But O’Brien used the position to make connections and continued to rise on the Republican leadership ladder. In 2010, after Republicans took majorities in the New Hampshire House and Senate, he was elected speaker.
“He has always maintained strong Republican values and he shaped the party platform,” said state Rep. Dan Itse, R-Fremont, who has served with the alliance since it formed. “That makes it easier to stand behind now. … In everything that he’s done, he’s been right in concert with the ideals of our party.”
Since he took the gavel, O’Brien has pushed his conservative vision in the party agenda and the bills he sponsors.
This year, the speaker signed on to legislation proposing to prohibit a statewide income tax, to prohibit employers from taking union dues through automatic deduction and to allow the state to bypass federal health care law by joining an inter-state exchange, among others.
Some of these bills failed – the union dues bill stalled in the House – while others, including the health care exchange bill, are still under consideration in the Senate. But the real effect the speaker has had comes through his party’s platform, he said.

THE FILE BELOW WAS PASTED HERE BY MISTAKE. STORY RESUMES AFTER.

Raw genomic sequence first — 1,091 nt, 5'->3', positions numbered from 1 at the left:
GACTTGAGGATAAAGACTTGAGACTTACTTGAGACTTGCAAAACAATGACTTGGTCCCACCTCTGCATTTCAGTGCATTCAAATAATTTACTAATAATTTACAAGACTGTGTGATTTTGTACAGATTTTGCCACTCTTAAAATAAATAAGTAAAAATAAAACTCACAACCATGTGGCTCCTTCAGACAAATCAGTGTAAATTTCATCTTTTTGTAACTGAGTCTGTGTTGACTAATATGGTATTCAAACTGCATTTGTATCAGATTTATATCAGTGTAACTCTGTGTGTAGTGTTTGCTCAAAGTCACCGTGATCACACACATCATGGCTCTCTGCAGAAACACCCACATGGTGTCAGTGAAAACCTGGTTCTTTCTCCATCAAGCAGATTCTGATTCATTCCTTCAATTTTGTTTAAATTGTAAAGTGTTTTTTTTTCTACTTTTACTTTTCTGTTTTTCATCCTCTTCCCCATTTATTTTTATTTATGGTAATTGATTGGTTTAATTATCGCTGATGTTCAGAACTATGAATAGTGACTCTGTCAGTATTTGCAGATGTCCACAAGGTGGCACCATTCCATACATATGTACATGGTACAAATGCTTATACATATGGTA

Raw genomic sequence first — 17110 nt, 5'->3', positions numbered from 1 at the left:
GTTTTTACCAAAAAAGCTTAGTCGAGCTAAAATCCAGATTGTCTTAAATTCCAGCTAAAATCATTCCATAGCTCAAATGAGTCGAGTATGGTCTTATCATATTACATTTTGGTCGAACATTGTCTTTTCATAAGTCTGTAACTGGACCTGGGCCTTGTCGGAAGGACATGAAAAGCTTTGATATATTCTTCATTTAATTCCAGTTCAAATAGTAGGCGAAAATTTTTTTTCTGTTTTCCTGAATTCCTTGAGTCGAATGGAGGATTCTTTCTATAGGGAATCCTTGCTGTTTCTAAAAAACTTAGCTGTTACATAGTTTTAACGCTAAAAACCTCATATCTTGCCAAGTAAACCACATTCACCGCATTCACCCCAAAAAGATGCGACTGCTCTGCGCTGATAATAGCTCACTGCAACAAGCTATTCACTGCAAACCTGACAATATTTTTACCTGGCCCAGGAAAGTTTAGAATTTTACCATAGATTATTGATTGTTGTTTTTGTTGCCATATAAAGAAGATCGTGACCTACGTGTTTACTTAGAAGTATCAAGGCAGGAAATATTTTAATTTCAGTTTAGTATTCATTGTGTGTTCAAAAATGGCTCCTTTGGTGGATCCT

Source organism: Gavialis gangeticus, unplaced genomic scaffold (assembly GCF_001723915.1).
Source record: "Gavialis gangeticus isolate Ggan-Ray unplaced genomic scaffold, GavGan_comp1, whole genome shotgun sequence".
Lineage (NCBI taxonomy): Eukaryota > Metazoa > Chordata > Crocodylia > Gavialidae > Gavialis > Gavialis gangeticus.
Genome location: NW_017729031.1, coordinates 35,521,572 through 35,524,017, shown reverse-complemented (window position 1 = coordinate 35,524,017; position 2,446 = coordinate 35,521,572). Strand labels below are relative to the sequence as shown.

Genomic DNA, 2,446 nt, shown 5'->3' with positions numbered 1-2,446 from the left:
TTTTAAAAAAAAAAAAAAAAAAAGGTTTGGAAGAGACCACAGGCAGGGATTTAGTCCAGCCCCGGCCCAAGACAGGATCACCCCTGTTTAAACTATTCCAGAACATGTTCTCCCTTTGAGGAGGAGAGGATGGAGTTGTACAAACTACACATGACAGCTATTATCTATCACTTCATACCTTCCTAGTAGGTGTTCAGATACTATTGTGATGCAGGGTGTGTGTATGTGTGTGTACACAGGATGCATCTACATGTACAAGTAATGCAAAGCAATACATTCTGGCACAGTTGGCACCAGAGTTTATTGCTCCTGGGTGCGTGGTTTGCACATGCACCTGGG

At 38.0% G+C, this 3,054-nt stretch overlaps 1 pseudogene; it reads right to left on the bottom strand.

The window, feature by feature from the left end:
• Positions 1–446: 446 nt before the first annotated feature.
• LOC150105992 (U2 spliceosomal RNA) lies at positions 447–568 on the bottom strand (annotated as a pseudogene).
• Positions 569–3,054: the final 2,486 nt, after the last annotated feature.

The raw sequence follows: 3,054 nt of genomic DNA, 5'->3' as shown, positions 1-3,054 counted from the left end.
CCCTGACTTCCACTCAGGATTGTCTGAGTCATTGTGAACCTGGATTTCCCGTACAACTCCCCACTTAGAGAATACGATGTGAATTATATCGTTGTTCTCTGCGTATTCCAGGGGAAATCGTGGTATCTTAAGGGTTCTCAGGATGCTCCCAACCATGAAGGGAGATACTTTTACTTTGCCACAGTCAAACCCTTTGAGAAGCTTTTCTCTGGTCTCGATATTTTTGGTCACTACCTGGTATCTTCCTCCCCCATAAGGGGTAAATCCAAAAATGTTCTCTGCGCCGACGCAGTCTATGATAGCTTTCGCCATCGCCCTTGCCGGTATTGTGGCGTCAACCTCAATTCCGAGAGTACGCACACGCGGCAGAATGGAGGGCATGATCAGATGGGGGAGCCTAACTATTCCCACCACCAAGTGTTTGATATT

Among the key accomplishments of his office, O’Brien points to the House’s $10.4 billion budget, which cut $1 billion, or 11 percent, from the previous year’s spending plan.
“We promised people that we wouldn’t raise taxes or fees because there’s been substantial and numerous increases over the last four years,” he said. “Our job was to keep our eye on the ball … and we did that.”
But others dispute the Legislature’s gains.
The House budget, which passed last summer, included stiff cuts to public aid programs, higher education and other areas vital to the state, service providers said.
Under the spending plan, New Hampshire hospitals lost more than $115 million in payments, forcing more than 1,000 layoffs statewide. The state’s universities lost a record 45 percent of their public funding, and the state’s Division of Family Assistance had to cut back some programs, such as Aid to the Needy Blind, to absorb $14 million in lost funds.